Rural poor people in Madagascar strengthen resilience through land tenure

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Women at work in a rice field. Madagascar: Project to Support Development in the Menabe and Melaky Regions 

In western Madagascar, IFAD-supported projects have been helping people in rural areas gain legal rights to their land – a key tactic in the fight against poverty.

When smallholder farmers own their land, they can use it as collateral to access credit. Land ownership also gives them more incentives to invest in better farming techniques and manage their land sustainably. These approaches can strengthen resilience in a country where 78 per cent of the population live on less than US$1.90 per day.

In 2005, the Government of Madagascar introduced a national programme to help citizens formalize land ownership. However, to apply for certification, applicants must prove their legal identity, which deters many rural people. Since 2006, IFAD has supported rural communes and helped establish local land offices to ensure that services are accessible and affordable, particularly for poor rural people and women.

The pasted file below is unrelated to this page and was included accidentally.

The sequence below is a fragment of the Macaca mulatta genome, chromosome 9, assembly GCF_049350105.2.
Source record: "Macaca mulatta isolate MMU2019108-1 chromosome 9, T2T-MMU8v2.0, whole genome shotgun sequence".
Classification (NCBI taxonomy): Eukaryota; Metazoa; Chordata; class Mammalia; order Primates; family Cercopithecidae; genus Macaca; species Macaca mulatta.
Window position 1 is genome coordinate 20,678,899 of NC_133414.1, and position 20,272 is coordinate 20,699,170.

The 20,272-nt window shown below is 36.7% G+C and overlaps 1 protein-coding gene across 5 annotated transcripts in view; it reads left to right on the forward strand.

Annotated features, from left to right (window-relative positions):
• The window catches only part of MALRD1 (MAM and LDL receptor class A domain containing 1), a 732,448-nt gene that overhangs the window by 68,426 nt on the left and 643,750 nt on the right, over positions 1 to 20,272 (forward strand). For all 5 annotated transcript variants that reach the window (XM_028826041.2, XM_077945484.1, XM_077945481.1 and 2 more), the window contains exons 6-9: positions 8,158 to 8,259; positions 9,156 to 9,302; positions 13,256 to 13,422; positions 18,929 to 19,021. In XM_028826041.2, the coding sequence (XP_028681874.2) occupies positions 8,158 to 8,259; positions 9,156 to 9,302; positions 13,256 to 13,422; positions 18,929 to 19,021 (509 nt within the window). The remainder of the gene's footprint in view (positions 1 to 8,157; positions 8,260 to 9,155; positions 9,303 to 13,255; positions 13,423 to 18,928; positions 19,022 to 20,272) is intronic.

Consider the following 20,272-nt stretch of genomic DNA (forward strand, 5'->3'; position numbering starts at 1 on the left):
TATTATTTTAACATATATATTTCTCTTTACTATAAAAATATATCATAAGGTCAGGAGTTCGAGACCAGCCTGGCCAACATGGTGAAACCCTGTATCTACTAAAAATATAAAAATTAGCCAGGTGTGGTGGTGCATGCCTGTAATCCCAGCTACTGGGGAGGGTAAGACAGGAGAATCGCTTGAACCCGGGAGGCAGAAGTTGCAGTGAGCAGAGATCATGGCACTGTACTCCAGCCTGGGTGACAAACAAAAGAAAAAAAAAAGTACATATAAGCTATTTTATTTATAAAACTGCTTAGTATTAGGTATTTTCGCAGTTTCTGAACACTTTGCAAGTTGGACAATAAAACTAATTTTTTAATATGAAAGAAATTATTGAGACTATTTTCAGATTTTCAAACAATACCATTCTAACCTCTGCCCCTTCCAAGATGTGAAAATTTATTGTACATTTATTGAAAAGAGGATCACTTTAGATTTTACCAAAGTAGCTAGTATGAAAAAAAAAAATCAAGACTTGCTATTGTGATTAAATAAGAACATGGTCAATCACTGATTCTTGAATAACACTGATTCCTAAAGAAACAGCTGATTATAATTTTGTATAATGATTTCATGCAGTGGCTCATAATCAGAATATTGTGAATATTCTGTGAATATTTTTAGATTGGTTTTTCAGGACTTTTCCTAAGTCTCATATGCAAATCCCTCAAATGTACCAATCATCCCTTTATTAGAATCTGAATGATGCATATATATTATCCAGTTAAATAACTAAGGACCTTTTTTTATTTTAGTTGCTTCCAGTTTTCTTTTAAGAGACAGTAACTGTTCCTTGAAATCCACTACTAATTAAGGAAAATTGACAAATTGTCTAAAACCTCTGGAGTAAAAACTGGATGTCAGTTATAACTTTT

With IFAD support, rural communes have issued nearly 16,000 duplicate birth certificates and more than 10,000 identity cards, enabling rural people to access administrative and financial services. And farmers are not the only ones benefiting.

Justin, a retired teacher, is one of many rural people now able to gain rights to their land easily and affordably. “The land office here is a really good thing,” he says. “In this region, there are a lot of land tenure issues. Some people have even killed or have been killed. Land certification helped put an end to this situation.”

Justin had never thought of legally owning his land before. But as he got older, the idea became more important to him and his family. Since his children can now inherit the land, they will have a strong foundation to build prosperity.

In addition to supporting land tenure, IFAD supported projects have introduced more environmentally friendly farming methods, better irrigation and improved seed varieties. As a result, smallholder farmers have seen substantial increases in their harvests. Average yields of many of the main agricultural crops and staple foods have more than doubled – with irrigated rice, upland rice and beans showing the strongest increases.

PARTNER SPOTLIGHT logo

This story was originally published in IFAD’s 2016 Annual Report and is part of our Partner Spotlight this week on IFAD.

GFAR Secretariat is turning the spotlight on the work and collective actions of Partners in GFAR who share in our mission to strengthen and transform agri-food research and innovation systems globally. Not a GFAR partner yet? Join now!

Photo credit: ©IFAD/Laura Chumillas


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